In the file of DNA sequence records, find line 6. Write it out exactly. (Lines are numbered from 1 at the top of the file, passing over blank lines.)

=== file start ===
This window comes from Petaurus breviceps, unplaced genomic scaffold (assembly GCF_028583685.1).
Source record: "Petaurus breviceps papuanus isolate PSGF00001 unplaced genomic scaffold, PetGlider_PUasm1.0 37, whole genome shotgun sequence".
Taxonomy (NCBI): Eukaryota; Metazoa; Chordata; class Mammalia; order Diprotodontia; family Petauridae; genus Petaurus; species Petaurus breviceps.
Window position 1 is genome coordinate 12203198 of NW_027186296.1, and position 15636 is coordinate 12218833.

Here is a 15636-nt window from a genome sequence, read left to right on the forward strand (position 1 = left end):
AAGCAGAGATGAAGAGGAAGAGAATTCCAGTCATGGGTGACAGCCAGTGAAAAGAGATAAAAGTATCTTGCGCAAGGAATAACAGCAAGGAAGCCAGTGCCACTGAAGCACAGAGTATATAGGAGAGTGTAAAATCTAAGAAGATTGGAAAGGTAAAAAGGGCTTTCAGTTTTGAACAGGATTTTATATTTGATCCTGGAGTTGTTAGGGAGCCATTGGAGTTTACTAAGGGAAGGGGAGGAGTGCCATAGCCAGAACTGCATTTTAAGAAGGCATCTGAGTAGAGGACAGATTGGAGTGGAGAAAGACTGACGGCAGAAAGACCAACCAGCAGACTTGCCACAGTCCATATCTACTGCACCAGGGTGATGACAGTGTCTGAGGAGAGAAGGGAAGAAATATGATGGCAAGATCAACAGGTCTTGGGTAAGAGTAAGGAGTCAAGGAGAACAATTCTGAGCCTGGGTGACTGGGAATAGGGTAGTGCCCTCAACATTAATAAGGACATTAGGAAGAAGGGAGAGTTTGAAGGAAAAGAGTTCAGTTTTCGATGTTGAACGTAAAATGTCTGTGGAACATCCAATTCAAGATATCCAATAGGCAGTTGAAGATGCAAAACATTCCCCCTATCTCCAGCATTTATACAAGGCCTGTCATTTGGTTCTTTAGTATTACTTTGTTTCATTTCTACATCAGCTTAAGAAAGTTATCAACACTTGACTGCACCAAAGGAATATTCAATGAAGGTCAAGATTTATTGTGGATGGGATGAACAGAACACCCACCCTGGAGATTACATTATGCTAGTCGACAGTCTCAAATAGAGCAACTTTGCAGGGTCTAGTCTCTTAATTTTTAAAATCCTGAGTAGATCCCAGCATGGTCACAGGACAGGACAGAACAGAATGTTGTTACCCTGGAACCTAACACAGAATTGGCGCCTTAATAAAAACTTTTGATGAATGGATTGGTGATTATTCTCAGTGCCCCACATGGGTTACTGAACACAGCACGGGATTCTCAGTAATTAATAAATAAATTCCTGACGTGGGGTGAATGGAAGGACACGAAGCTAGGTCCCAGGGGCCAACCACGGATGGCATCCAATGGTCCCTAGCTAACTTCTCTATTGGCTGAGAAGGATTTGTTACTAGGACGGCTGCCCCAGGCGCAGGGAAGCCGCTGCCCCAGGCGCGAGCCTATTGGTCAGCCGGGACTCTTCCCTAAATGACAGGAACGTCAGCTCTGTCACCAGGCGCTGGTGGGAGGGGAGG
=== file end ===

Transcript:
AAGCAGAGATGAAGAGGAAGAGAATTCCAGTCATGGGTGACAGCCAGTGAAAAGAGATAAAAGTATCTTGCGCAAGGAATAACAGCAAGGAAGCCAGTGCCACTGAAGCACAGAGTATATAGGAGAGTGTAAAATCTAAGAAGATTGGAAAGGTAAAAAGGGCTTTCAGTTTTGAACAGGATTTTATATTTGATCCTGGAGTTGTTAGGGAGCCATTGGAGTTTACTAAGGGAAGGGGAGGAGTGCCATAGCCAGAACTGCATTTTAAGAAGGCATCTGAGTAGAGGACAGATTGGAGTGGAGAAAGACTGACGGCAGAAAGACCAACCAGCAGACTTGCCACAGTCCATATCTACTGCACCAGGGTGATGACAGTGTCTGAGGAGAGAAGGGAAGAAATATGATGGCAAGATCAACAGGTCTTGGGTAAGAGTAAGGAGTCAAGGAGAACAATTCTGAGCCTGGGTGACTGGGAATAGGGTAGTGCCCTCAACATTAATAAGGACATTAGGAAGAAGGGAGAGTTTGAAGGAAAAGAGTTCAGTTTTCGATGTTGAACGTAAAATGTCTGTGGAACATCCAATTCAAGATATCCAATAGGCAGTTGAAGATGCAAAACATTCCCCCTATCTCCAGCATTTATACAAGGCCTGTCATTTGGTTCTTTAGTATTACTTTGTTTCATTTCTACATCAGCTTAAGAAAGTTATCAACACTTGACTGCACCAAAGGAATATTCAATGAAGGTCAAGATTTATTGTGGATGGGATGAACAGAACACCCACCCTGGAGATTACATTATGCTAGTCGACAGTCTCAAATAGAGCAACTTTGCAGGGTCTAGTCTCTTAATTTTTAAAATCCTGAGTAGATCCCAGCATGGTCACAGGACAGGACAGAACAGAATGTTGTTACCCTGGAACCTAACACAGAATTGGCGCCTTAATAAAAACTTTTGATGAATGGATTGGTGATTATTCTCAGTGCCCCACATGGGTTACTGAACACAGCACGGGATTCTCAGTAATTAATAAATAAATTCCTGACGTGGGGTGAATGGAAGGACACGAAGCTAGGTCCCAGGGGCCAACCACGGATGGCATCCAATGGTCCCTAGCTAACTTCTCTATTGGCTGAGAAGGATTTGTTACTAGGACGGCTGCCCCAGGCGCAGGGAAGCCGCTGCCCCAGGCGCGAGCCTATTGGTCAGCCGGGACTCTTCCCTAAATGACAGGAACGTCAGCTCTGTCACCAGGCGCTGGTGGGAGGGGAGG